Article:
Amazon’s competition for a massive second headquarters has launched a number of bids from California. Will the state’s reputation as being difficult for business work against the cities and regions that seek Amazon Headquarters 2?

Amazon is looking at many factors in considering a home for its second headquarters outside of its home base in Seattle. California cities meet many of the qualifications including a population around a million, a nearby airport, tech talent and top educational facilities, and good transportation.

A number of California cities are included in the 238 bids Amazon received. Among those submitting a proposal are Concord, Fremont, Fresno, Irvine, Los Angeles, Oakland, Richmond, Sacramento, San Diego, San Francisco, San Jose and Vallejo. An in-house Amazon economic development team is considering the proposals.

One of the things Amazon is looking for are tax incentives. While economists often consider tax incentives to bring in major projects like sports stadiums losing propositions for local government, in this case given the size of the enterprise—50,000 good paying jobs—some independent economists believe the Amazon move could pencil out for a local government even after the tax breaks.

However, the tax issue may work against California bids.

California is a high tax state. Those good paying jobs that come with the headquarters could face as high as the top 13.3% state tax rate.

Many California governments are leery of offering tax breaks demanded by businesses. Citizens in Los Angeles urged local officials to deny any incentives to build a football stadium and the National Football League stayed away until a team owner agreed no public money would be involved in a new stadium to move his team to L.A.

Property tax incentives are not in the cards under Proposition 13’s set formula on property taxes. In fact, as reported on this site recently, Los Angeles Daily News columnist Susan Shelley predicted that the constant talk of increasing business property taxes in California would prevent Amazon for pitching its tent in the Golden State.

In addition, California’s laws and regulations affecting business could be a concern for Amazon.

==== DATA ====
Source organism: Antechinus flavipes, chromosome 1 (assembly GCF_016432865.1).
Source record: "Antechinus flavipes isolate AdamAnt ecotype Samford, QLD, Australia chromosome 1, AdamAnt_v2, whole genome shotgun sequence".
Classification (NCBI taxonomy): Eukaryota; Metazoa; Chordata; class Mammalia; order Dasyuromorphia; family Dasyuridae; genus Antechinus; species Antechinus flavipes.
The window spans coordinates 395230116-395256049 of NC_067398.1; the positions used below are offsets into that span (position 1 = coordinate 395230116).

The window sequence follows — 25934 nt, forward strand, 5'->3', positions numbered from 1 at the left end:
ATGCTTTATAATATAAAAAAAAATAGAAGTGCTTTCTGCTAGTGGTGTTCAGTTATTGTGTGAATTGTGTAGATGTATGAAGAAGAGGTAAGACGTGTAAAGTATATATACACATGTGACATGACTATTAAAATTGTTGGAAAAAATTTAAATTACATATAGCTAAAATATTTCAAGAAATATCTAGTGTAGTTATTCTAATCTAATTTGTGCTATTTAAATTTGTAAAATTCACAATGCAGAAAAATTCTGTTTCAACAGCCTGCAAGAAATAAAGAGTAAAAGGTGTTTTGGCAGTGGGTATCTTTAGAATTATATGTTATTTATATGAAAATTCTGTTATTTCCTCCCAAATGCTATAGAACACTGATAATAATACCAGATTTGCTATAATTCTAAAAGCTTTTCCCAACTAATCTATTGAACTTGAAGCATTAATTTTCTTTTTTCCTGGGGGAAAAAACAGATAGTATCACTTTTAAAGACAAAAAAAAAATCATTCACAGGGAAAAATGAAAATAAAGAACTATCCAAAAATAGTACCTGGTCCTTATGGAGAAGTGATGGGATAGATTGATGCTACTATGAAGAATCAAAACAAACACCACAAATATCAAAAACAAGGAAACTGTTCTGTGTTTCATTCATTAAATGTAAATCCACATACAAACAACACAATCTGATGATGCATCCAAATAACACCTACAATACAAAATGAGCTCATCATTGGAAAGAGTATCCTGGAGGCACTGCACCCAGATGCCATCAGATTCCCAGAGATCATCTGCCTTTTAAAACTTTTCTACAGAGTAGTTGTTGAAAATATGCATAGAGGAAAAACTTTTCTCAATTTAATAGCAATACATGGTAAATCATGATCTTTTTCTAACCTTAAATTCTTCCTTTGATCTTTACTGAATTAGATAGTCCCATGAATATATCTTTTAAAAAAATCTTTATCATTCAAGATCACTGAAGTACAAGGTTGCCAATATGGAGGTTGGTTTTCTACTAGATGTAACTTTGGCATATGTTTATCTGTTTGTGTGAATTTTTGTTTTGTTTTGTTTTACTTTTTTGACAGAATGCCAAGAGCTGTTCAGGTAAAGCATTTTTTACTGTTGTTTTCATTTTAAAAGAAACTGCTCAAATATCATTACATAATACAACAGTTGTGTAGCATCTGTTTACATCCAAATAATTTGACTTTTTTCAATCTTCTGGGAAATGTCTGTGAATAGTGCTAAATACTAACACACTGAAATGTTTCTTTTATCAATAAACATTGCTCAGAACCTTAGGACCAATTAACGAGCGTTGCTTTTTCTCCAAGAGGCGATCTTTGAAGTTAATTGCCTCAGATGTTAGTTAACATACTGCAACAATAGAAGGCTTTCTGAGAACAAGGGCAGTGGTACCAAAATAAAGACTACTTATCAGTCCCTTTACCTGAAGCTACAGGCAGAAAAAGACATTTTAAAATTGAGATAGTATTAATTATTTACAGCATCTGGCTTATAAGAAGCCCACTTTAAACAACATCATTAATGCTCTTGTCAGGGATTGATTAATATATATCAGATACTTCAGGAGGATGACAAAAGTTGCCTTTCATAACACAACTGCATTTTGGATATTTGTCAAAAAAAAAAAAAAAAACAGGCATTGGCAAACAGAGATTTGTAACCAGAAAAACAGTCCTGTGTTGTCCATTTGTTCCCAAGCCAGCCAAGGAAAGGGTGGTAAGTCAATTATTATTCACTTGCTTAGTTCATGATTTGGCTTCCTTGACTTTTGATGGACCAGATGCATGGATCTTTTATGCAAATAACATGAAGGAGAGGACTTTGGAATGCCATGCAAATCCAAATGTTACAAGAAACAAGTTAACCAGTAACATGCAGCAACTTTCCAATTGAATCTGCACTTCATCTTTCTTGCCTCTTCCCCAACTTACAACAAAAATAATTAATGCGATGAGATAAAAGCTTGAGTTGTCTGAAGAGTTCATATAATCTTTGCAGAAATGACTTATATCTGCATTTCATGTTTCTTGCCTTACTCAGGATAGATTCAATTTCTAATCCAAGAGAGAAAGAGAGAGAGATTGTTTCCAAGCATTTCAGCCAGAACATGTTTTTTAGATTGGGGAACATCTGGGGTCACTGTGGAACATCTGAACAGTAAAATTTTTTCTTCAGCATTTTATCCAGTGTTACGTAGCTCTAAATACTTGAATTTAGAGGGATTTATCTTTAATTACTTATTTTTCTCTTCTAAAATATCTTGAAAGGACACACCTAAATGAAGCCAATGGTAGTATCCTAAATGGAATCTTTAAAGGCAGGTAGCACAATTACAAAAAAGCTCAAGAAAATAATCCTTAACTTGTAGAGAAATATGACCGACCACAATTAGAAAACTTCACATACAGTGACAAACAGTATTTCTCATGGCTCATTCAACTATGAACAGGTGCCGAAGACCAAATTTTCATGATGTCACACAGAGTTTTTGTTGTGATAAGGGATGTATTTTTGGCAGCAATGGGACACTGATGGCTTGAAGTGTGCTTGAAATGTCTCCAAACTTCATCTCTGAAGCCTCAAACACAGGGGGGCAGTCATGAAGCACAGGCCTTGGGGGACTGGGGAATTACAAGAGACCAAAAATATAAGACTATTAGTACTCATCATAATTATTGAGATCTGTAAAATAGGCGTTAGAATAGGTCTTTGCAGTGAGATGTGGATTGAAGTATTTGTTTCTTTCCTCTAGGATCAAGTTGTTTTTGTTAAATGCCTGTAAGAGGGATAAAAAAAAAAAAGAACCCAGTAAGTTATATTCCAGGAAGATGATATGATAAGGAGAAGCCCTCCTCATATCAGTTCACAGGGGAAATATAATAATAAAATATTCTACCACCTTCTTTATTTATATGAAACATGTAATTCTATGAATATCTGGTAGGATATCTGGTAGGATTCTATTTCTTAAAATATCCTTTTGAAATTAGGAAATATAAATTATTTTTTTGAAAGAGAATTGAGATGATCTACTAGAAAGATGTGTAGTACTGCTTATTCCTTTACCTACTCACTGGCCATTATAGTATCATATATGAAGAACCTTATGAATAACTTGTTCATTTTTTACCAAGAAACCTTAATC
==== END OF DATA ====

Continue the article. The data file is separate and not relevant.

The California Business and Industrial Alliance ran an ad last week in USA Today headlined: “Dear Amazon: Our Weather Is Nice. Our Business Climate Is Not.” The ad complained about labor laws that made it hard to conduct business in the state. CABIA founder Tom Manzo explained the ad wasn’t designed to tell Amazon to stay out of the Golden State. “We view the ad as a warning,” said Manzo. “We’re rooting for California’s success, but it doesn’t do the state’s current employers or Amazon any good if we pretend that the status quo is acceptable. It’s not acceptable – our members know it, and hundreds of other small and large employers in the state know it, too. That’s why we founded our organization.”

CEO Magazine’s 2017 Best and Worst States for Business placed California last for the sixth year in a row.

California certainly has a lot going for it in a bid to get the Amazon headquarters, but the business reputation is not one of the positive items.

Given that Amazon Headquarters 1 is already on the West Coast, it is a likely Amazon would look elsewhere. Just a gut feeling, but the nation’s capitol could have an inside track. Amazon’s founder and chief, Jeff Bezos, owns the Washington Post newspaper and he purchased a multi-million dollar home in the Washington area last year. Close to the center of power might be an attraction for the already powerful Internet company.

(The article was updated with Tom Manzo’s quote.)